The harp, which serves as the Guinness emblem, is based on a famous 14th century Irish harp known as the "O'Neill" or "Brian Boru" harp which is now preserved in the Library of Trinity College Dublin. The harp device has been synonymous with Guinness since 1862 when it was used as a symbol on the first bottle label for GUINNESS®. It was registered as a Guinness company trademark in 1876. It is because of the harp trademark that Guinness named its first lager 'Harp' in 1960.
The harp is one of three elements that make up the GUINNESS® livery. The other two elements are the GUINNESS® word and Arthur Guinness's famous signature. There have been a number of changes to the design of the harp device over the years including a reduction in the number of strings shown. The current harp was introduced in 2005 when a new brand livery was launched.
The harp is also the official national emblem of the Republic of Ireland and can be found on the Republic's coinage. However, there is a difference between the Irish government harp and the Guinness harp. As Guinness had trademarked the harp symbol in 1876, the Irish Free State Government of 1922, had to turn the official government harp the other way to differentiate between the trademarked Guinness harp and the official State emblem. The distinguishing feature between the two harps is that the Guinness Harp always appears with its straight edge (the sound board) to the left, and the government harp is always shown with its straight edge to the right.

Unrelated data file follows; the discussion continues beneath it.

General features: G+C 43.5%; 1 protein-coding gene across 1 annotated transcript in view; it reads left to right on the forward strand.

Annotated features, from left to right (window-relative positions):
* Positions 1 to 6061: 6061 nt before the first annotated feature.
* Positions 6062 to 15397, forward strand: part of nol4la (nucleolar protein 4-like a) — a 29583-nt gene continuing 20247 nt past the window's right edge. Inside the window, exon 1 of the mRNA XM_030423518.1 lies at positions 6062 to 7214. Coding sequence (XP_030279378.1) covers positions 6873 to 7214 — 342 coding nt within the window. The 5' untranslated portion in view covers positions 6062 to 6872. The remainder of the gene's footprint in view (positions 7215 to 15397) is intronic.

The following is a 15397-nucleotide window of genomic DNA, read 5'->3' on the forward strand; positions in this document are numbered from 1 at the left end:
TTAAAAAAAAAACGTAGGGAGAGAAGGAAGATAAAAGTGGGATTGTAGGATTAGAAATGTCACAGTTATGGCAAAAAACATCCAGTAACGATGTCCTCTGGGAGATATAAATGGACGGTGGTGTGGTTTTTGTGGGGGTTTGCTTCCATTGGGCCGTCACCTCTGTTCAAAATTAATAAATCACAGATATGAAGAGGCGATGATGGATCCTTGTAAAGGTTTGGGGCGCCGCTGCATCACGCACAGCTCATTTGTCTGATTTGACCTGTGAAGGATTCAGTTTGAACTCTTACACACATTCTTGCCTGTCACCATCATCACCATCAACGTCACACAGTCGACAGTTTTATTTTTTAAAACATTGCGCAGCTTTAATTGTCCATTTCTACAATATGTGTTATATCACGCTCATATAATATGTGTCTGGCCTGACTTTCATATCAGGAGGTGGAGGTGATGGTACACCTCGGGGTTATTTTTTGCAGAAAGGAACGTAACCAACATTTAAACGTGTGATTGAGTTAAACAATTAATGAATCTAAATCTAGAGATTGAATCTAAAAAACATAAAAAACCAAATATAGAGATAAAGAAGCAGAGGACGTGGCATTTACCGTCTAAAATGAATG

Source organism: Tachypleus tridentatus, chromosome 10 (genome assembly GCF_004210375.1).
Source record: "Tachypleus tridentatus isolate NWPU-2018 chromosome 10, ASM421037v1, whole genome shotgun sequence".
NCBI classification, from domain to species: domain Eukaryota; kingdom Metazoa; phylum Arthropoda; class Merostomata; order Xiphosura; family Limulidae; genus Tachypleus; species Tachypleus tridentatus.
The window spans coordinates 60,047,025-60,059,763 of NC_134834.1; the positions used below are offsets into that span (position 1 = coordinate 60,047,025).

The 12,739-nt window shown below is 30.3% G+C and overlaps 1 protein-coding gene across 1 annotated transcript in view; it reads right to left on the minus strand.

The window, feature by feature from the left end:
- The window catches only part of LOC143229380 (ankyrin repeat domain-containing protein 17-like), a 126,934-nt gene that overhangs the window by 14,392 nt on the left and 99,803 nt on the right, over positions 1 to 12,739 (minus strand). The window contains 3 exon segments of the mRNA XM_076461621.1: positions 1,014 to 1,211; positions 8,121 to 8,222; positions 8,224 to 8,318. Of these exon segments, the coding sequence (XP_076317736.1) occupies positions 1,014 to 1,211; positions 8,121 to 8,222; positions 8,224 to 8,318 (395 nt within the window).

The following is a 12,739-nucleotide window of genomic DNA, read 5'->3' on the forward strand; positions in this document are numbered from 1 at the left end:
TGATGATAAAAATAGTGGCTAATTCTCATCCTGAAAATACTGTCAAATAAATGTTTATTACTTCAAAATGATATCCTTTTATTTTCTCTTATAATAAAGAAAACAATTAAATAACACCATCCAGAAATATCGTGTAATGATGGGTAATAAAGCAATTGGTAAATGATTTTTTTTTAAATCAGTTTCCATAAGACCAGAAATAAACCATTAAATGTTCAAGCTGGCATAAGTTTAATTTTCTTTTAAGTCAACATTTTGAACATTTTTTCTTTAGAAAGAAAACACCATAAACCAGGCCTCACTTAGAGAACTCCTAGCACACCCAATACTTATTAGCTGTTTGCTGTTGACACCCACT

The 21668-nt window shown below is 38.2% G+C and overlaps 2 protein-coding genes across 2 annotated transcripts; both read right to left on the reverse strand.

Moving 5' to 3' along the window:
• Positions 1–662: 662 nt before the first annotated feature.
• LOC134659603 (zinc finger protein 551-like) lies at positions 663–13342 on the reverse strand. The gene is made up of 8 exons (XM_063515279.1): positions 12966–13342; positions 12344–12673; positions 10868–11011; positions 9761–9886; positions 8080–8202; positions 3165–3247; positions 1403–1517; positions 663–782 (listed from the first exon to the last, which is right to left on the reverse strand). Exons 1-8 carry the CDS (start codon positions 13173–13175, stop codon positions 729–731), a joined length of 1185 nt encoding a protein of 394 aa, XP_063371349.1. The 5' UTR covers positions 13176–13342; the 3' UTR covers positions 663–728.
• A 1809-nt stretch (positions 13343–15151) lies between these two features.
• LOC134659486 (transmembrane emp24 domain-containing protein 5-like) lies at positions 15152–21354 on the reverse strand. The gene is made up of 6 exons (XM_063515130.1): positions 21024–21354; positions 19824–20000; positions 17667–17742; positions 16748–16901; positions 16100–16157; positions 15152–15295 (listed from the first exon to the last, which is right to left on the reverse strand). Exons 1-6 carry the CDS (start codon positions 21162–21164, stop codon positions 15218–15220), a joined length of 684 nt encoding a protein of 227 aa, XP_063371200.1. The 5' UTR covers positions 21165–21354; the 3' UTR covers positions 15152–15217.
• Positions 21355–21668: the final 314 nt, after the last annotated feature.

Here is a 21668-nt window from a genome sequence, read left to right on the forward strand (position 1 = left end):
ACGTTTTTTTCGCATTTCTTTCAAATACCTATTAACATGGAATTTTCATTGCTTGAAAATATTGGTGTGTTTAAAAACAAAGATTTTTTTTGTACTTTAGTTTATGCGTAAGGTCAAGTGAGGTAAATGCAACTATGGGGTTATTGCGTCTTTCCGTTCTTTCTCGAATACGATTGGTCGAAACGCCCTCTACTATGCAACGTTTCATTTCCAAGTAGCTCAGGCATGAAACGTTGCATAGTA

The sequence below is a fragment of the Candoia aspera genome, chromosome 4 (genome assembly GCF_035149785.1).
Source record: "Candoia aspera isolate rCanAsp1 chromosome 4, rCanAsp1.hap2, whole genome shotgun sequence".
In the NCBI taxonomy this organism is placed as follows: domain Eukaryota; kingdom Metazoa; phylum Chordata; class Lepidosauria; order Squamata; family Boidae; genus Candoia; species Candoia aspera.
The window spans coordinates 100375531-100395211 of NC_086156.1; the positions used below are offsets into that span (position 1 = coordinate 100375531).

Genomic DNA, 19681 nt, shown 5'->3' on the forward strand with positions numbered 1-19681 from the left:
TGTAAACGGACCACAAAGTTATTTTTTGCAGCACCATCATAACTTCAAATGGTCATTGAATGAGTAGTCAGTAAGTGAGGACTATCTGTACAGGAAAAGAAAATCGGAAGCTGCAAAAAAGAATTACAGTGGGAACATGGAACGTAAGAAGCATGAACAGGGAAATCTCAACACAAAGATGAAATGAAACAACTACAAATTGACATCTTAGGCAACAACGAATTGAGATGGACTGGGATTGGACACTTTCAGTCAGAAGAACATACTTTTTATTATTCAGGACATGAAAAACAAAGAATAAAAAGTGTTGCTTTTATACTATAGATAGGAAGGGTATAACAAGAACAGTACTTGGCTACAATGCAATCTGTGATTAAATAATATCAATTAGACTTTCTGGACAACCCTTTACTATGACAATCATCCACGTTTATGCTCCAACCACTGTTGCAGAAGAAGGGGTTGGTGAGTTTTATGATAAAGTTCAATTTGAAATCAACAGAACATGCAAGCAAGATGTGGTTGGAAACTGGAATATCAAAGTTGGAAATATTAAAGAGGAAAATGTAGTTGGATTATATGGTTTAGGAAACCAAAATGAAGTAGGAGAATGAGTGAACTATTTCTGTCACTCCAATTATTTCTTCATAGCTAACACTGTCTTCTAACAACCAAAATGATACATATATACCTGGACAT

If you have any further questions about the history of Guinness please contact them at:
Guinness Archive, GUINNESS® STOREHOUSE, St. James's Gate, Dublin 8
Telephone: +353 1 471 4557
Opening Hours: Mon - Fri 09:30 to 17:00
The GUINNESS and GUINNESS STOREHOUSE words and associated logos are trade marks